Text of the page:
Questions over impartiality of judicial system in Taiwan
A light sentence for a former presidential aide in a graft scandal that was widely criticised should be cue for considering trial by jury
The recent acquittal of a former top aide of Taiwanese President Ma Ying-jeou on corruption charges has been widely criticised by the media and the public, with fresh concerns raised about the long disputed impartiality of the island's judicial system.
Lin Yi-shih, a former cabinet secretary general, close confidant of Ma and suspect in a high-profile graft scandal, was instead found guilty of extortion and failing to explain the source of his wealth.
On April 30, the Taipei District Court sentenced him to 71/4 years in jail, much less than the life sentence sought by prosecutors.
In an indictment issued in March, Lin was described as a "wolf preying on villagers" who allegedly demanded NT$63 million (HK$16.56 million) in bribes from a businessman in 2010, while serving as a legislator.
The indictment said Lin demanded the money from Chen Chi-hsiang, who wanted to secure a slag treatment contract from China Steel in Kaohsiung, southern Taiwan. The island's government holds a controlling stake in the Taiwan-listed steelmaker.
Last year, when Lin was cabinet secretary general, he allegedly demanded another NT$83 million from Chen, who refused to pay up and instead exposed the case to Taiwanese media in June. That led to an investigation by prosecutors and Lin's arrest in July.
An edited version of an audio recording of Lin's second demand, secretly taped by Chen, was provided as part of the evidence by prosecutors during the trial.
While most expected Lin to be convicted of corruption, the court ruled that he had not demanded a bribe from Chen and had instead extorted money from him.
In its verdict, the court said that even though Lin was a legislator at the time, he was not powerful enough to force China Steel to award the contract to Chen. It said Lin had merely "used the personal influence he had long built in his home base in southern Taiwan" to threaten the businessman, who, in turn, promised to give him the money as a "service charge".
The verdict did not explain why the steelmaker awarded the contract to Chen.
In relation to Lin's second demand for money, the court said Chen had not given Lin the money he demanded and that Chen had edited the recording of Lin's demand, making it inadmissible as evidence. It said prosecutors had also failed to prove that Lin had used his position as cabinet secretary general to demand bribes from Chen.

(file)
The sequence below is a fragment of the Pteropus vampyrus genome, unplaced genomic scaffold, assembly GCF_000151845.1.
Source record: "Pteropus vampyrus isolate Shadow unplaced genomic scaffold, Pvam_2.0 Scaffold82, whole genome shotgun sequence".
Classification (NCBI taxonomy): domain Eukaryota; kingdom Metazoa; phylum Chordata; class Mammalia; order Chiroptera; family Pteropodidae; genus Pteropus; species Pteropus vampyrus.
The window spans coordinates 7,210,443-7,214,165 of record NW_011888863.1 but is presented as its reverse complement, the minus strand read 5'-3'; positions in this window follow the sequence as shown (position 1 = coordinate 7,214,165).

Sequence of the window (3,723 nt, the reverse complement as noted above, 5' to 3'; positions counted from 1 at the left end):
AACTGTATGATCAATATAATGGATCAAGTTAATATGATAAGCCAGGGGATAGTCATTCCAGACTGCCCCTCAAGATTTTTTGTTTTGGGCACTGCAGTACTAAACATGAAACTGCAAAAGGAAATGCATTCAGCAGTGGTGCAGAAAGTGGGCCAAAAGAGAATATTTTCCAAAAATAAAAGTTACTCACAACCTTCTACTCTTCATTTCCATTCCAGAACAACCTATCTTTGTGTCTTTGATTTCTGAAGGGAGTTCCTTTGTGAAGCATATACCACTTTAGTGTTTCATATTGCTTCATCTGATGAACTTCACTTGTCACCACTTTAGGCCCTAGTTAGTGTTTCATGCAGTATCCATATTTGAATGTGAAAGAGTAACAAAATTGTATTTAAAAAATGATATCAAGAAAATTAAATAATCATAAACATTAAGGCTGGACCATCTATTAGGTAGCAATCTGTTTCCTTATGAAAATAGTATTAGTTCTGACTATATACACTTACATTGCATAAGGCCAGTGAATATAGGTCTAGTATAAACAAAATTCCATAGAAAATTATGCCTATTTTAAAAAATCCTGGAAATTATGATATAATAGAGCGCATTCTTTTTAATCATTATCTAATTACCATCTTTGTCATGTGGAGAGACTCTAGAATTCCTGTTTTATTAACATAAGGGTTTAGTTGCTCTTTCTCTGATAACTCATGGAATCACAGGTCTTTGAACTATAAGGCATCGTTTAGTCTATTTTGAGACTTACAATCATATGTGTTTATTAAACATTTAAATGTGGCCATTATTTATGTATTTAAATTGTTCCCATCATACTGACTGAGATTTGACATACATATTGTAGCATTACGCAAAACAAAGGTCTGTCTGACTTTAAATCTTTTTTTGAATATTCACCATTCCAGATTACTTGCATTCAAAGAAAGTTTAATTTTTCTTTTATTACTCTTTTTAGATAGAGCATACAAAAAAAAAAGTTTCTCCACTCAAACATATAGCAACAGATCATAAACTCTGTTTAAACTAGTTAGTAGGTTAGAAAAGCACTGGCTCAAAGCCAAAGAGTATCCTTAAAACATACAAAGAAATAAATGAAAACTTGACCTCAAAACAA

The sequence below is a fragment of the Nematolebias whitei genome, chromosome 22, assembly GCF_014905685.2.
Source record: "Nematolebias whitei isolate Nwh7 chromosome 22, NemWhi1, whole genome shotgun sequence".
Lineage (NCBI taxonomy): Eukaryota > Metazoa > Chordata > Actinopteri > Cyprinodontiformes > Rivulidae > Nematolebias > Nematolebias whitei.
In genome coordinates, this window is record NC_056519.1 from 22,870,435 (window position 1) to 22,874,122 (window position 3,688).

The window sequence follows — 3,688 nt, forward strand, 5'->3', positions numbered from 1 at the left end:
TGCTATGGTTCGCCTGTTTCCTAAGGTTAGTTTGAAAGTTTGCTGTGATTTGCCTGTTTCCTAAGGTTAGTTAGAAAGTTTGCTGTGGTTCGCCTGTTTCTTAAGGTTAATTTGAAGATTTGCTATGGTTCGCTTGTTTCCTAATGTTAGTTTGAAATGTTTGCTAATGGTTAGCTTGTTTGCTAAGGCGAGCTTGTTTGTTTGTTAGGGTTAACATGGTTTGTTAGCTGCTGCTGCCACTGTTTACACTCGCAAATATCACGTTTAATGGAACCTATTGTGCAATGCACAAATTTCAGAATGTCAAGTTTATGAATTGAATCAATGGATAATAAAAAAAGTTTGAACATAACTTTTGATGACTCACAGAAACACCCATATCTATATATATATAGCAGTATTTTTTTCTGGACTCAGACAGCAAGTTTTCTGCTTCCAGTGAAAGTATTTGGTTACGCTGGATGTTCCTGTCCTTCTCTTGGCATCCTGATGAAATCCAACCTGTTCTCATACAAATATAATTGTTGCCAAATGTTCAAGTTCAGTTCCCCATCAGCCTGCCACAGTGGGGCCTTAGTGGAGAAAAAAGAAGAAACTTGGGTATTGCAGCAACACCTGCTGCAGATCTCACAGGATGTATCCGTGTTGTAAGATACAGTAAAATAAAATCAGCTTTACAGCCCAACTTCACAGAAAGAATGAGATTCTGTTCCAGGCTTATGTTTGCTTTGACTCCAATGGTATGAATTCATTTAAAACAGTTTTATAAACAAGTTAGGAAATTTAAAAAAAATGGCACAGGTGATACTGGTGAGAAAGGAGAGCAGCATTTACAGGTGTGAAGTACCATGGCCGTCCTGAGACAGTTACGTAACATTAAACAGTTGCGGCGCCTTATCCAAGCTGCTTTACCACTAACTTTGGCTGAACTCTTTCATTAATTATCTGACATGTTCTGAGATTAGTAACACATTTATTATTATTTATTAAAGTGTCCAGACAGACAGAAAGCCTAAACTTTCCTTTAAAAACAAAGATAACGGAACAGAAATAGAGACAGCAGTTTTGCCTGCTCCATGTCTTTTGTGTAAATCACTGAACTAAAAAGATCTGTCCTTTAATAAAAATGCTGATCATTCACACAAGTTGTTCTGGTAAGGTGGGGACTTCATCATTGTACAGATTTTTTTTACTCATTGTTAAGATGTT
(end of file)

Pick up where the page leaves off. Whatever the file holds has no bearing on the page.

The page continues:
Lin was found guilty of violating the law on unexplained wealth because he could not explain why his assets were NT$63 million more than he had previously declared.
In addition to his jail sentence for extortion and failing to explain the source of his wealth, he was also fined NT$15.8 million.
The relatively light sentence led to a public outcry, with calls for Ma to live up to repeated promises to keep his government clean.
Led by the pro-independence Democratic Progressive Party, the opposition camp cried foul, saying the ruling helped extricate Ma from a political predicament and likened Lin's behaviour to a slap in Ma's face.
The image of Ma and his government was badly tarnished when the graft scandal broke last year, and the trial has now cast a further pall over the government's reputation.
Former Taiwanese president Chen Shui-bian, in jail after being convicted of corruption, accused the Ma government of having double standards.
Chen Shui-bian was found guilty of accepting bribes from a businesswoman who wanted to secure the chairmanship of a financial institution, and for interfering in a land transaction. In those two cases, the supreme court ruled that he had explicitly used the office of president to make illicit gains.
Almost all Taiwanese media, regardless of their political stance, ran editorials or commentaries criticising the verdict on Lin.
Internet users and even some legislators from the ruling Kuomintang joked that the verdict set a legal precedent for Taiwanese legislators and government officials to demand funds from others without needing to worry about being charged with corruption.
District Court Judge Wu Chiu-hong said that while the verdict might have been very different from what people had expected, "we cannot satisfy everyone's expectations and rule that the defendant was guilty of corruption just because of pressure from society".
Although Wu might have a point, the court failed to recognise that a legislator has the power to question and cut the annual budgets of government offices and public enterprises.
Although China Steel is a listed company, the government's controlling stake means it has to listen to the government.
Prosecutors intend to appeal against the verdict and it could be overridden by the high court.
But Taiwanese authorities should conduct a thorough review of the judicial system to see whether it is fair enough to convince most people that justice is being done.
And it's about time that Taiwan thought seriously about introducing jury trials, in place of trials by judges alone.